Throwing out the mere notion of David Beckham for MLS MVP will usually garner one of two responses, in various forms: "David Beckham? Do you even watch MLS?" Or my personal favorite, "Beckham can't be MVP, he's too talented." That last one is both situational and historical.
There is a contingent of MLS fans (and Galaxy fans) that have felt Beckham has acted above MLS, missing portions of the MLS season on loan, and occasionally coming back injured. In the situational component Beckham is tied for the MLS assist lead; with both he and Brad Davis at 15 assists going into the last weekend of regular season play.
It's been a trend that players contending for the Golden Boot are given greater consideration for MVP. Luciano Emilio in '07, Landon Donovan finished second in '08, Jeff Cunningham finished third in '09, and Edson Buddle finished second in '10. It makes sense, you needed something to quantify your vote, and goals are as good a marker as any.
David Ferreira in '10 and Landon Donovan in '09 have shown that voters have started to prefer that player who is among the leaders in both goals and assists. Beckham, this year, is having the sort of year which should allow voters to chose a player who is a part of every element of the game, not just the offensive third.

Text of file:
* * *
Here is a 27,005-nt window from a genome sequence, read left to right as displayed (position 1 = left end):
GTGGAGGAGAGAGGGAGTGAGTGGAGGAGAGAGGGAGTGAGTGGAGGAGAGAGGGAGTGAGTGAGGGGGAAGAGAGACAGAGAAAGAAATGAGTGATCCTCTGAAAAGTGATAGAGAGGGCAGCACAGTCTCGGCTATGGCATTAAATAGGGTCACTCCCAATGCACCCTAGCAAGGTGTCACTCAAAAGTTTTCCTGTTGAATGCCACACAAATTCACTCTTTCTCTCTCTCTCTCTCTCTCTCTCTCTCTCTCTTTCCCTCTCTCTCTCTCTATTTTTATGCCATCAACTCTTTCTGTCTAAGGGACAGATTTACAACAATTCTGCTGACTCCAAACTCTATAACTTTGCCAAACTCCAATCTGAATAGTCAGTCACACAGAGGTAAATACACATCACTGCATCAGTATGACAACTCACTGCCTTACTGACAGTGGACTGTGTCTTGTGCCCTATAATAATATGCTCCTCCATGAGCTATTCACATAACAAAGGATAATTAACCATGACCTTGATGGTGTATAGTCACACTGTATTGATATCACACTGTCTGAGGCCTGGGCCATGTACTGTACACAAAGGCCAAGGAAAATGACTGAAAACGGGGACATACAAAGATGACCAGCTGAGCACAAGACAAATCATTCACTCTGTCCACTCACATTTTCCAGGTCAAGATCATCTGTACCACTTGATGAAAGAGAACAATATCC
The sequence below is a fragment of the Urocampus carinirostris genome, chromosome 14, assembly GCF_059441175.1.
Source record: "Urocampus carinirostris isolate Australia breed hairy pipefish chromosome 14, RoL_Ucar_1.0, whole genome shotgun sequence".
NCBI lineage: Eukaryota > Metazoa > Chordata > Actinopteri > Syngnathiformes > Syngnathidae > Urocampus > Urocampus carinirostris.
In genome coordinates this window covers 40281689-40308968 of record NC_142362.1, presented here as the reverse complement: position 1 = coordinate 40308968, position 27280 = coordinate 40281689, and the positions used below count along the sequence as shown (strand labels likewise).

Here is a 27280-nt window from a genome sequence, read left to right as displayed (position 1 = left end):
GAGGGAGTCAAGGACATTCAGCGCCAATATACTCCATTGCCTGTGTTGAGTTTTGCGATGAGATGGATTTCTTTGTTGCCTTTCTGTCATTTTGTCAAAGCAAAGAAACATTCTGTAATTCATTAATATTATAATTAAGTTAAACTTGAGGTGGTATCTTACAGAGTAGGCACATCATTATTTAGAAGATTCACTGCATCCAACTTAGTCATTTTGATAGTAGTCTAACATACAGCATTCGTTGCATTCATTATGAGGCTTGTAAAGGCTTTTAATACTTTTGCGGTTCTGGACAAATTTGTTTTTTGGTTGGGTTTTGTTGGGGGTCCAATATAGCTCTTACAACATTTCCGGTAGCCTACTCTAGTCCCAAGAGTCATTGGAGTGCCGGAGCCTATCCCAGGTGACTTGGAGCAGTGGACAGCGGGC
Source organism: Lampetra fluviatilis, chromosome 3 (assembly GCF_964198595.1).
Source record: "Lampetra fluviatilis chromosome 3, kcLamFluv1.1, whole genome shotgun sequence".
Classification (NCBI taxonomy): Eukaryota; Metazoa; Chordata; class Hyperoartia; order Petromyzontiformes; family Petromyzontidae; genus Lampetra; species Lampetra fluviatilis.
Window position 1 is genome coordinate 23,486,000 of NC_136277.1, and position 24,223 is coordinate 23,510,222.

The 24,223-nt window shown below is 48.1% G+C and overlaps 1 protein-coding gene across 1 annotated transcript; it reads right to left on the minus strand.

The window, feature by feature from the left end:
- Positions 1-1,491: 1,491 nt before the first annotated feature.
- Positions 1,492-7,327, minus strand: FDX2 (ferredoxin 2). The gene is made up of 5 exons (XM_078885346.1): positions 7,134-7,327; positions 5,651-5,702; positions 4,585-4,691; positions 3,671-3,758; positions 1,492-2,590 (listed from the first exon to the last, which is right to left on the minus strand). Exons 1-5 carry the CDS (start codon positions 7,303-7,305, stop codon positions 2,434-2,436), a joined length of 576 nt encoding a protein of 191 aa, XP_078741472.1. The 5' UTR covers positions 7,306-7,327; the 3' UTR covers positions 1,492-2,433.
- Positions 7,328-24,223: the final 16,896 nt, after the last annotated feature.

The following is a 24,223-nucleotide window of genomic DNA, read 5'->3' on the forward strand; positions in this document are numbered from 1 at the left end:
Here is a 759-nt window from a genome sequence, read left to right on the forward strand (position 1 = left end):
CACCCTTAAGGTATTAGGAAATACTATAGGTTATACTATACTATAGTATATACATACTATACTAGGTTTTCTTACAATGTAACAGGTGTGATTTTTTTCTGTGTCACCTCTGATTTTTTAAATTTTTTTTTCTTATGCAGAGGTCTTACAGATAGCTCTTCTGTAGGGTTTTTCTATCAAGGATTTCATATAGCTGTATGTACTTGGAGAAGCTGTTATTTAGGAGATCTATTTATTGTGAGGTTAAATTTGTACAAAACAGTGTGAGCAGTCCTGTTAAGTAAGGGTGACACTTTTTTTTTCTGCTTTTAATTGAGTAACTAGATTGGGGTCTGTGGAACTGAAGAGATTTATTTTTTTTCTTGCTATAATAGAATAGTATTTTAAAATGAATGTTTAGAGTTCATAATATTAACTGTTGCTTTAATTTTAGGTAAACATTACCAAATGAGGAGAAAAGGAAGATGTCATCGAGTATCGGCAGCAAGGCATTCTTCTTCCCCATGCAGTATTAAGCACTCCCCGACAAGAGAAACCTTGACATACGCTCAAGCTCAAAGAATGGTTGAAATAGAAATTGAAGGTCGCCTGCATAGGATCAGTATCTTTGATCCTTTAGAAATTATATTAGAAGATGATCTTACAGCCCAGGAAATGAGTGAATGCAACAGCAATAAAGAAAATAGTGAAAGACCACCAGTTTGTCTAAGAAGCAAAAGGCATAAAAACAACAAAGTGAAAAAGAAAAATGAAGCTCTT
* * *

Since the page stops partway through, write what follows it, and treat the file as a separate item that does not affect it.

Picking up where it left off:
Beckham's 15 assists account for 32 percent of the Galaxy's offense this year. And this isn't a team that has slid under late season pressure like FC Dallas. This is a team that can break the MLS record for points in a season with a win in Houston. Beckham's play makes the Galaxy one of the deadliest teams in MLS on set pieces, in a year when set piece goals are up. The LA Galaxy have 14 goals from set pieces this year, while only conceding five. Seven of Beckham's assists have been game-winners.
This is all the more remarkable when you consider where Beckham usually is on the pitch. Most of the match, you'll find him mingling amongst the defenders, coordinating that transition from defense to offense. His run-of-play assists come not from running up the side but from just past the midfield line. This is the man who got the ball in a RFK press box window from the pitch.
Because of those loans and injuries, this is truthfully just Beckham's second full season in a five-year contract. Soccer fans expecting Beckham to completely dominate have been disappointed, but that's happened this year. You can't argue he doesn't care anymore, his yellow card record shows just how much he mixes it up. I talked about his defense? Beckham has been just as likely to draw a yellow for his tackles as he has been his mouth this year.
Beckham is the guy on MLS's best team who you have to constantly know where he is on the pitch. He's the guy who can hit a man in the box while still close enough to turn to Bruce Arena and say "How about that one?" To borrow from the office, "There's something about an underdog that inspires the unexceptional," but occasionally you have to admit the man with the most talent has quietly done the best job.